A Bit More Detail

Assorted Personal Notations, Essays, and Other Jottings

[NEWS] Five LGBTQ links: Martin Duberman, far right, activism, Andrew Holleran, Obergefell

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  • Masha Gessen at The New Yorker reports on the arguments of American queer historian Martin Duberman about mistakes that gay rights movement has made.
  • Arshy Mann at Daily Xtra reports on how, in Russia and Poland and Hungary and now Brazil, homophobia is being used as a mobilizing tool by the far right.
  • Them reports on a study suggesting LGBTQ people are twenty times as likely to be social activists as cishets. (The overall rates, though, are still low.)
  • Mike Miksche writes at Them about the genesis of the famous Andrew Holleran novel Dancer from the Dance and its impact.
  • Jonathan Adler at the Volokh Conspiracy points to a compelling argument at the Wall Street Journal why the Obergefell decision legalizing gay marriage nation-wide in the United States will not be revisited. (I hope.)
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[ISL] Five islands links: Machias Seal, Newfoundland and Labrador, Orkneys, Haiti

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  • Global News outlines the state of the Machias Seal island territorial dispute between Canada and the United States.
  • Faced with mounting costs owing to an aging and dispersed population, is Newfoundland and Labrador headed for bankruptcy? What would happen then? The National Post reports.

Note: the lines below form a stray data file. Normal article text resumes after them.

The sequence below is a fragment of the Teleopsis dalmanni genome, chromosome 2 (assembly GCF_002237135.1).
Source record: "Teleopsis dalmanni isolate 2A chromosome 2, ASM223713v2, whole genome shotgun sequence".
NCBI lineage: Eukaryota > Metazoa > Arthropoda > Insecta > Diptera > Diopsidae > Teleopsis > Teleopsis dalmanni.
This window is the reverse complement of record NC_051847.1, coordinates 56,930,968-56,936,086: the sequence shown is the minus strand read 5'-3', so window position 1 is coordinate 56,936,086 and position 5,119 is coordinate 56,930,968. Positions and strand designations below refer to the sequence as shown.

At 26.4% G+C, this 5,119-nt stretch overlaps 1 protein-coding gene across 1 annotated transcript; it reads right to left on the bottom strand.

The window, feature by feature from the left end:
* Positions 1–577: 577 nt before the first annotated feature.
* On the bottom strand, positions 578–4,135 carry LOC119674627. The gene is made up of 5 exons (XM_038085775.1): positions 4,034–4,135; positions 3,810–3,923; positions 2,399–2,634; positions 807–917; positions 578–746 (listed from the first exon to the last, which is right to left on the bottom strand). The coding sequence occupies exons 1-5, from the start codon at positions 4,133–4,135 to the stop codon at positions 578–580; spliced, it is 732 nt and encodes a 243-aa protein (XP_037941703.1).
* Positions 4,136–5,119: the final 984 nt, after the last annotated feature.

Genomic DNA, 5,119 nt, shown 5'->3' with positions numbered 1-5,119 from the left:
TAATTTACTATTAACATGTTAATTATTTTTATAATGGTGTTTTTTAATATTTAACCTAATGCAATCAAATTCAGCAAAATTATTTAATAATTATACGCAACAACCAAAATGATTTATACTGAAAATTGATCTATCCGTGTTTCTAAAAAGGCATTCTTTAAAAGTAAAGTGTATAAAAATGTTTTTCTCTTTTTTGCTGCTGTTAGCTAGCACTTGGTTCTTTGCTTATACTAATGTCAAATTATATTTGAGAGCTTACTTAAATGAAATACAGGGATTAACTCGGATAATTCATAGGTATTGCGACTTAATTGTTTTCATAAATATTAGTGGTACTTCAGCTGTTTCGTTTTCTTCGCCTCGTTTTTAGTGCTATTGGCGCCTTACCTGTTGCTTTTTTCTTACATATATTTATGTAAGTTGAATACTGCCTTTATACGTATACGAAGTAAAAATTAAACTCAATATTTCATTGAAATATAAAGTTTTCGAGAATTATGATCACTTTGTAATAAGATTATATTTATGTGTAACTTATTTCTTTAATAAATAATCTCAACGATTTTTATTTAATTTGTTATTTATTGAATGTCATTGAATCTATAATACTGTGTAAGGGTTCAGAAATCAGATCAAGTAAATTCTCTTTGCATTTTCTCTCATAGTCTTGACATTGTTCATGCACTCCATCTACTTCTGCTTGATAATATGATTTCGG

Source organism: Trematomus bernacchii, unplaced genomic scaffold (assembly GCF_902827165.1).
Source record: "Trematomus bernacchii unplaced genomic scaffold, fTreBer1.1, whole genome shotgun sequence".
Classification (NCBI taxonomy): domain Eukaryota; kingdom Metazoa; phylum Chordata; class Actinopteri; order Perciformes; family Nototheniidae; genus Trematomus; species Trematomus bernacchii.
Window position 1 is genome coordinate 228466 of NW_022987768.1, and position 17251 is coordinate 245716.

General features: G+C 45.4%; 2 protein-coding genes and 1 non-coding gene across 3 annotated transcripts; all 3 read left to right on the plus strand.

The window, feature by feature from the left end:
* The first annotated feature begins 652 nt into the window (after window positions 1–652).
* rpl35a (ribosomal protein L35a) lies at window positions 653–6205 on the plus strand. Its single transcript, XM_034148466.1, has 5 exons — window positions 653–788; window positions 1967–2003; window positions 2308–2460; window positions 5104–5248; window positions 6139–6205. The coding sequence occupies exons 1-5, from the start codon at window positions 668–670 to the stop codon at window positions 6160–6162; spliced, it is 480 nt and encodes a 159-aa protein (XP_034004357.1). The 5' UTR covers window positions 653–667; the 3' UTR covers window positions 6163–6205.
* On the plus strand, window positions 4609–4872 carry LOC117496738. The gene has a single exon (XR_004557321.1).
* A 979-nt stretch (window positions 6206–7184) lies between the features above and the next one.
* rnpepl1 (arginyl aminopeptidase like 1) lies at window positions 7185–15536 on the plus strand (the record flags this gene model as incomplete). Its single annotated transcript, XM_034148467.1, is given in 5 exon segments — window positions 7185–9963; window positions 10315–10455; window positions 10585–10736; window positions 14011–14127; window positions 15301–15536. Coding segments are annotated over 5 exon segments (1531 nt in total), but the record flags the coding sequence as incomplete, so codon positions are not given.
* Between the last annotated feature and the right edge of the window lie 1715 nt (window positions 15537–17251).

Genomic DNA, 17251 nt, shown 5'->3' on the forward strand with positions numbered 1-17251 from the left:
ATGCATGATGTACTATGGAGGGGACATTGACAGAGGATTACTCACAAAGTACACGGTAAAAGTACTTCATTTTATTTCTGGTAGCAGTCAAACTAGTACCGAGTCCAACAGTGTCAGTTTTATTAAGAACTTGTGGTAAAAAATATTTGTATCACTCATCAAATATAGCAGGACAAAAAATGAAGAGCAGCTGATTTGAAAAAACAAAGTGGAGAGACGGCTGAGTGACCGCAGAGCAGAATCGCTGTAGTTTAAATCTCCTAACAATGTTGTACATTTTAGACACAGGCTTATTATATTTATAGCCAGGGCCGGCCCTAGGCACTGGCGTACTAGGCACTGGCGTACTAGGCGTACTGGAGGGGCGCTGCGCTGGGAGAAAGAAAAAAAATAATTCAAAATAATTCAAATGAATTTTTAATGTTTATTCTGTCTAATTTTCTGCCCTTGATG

• The selection of names of beers from the new brewery of Dildo, NL, has been undertaken with great care. Global News reports.
  • The Island Review shares an extract from the new book by Robin Noble about the Orkneys, Sagas of Salt and Stone. http://theislandreview.com/content/sagas-of-salt-and-stone-orkney-unwrapped-robin-noble-extract
  • Ayanna Legros makes a compelling argument for the recognition of Haiti and Haitians as not being somehow foreign to their region, but rather for including them in Latin America.

[URBAN NOTE] Five city links: Port Hope, Montréal, Shediac, Halifax, Vancouver

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  • Finally, the remediation of the low-level radioactive waste scattered around Port Hope is starting. Global News reports.
  • Will Montréal bring back the Expos? Global News gauges opinion.
  • I congratulate Shediac for winning the world record for the longest lobster roll. Global News reports.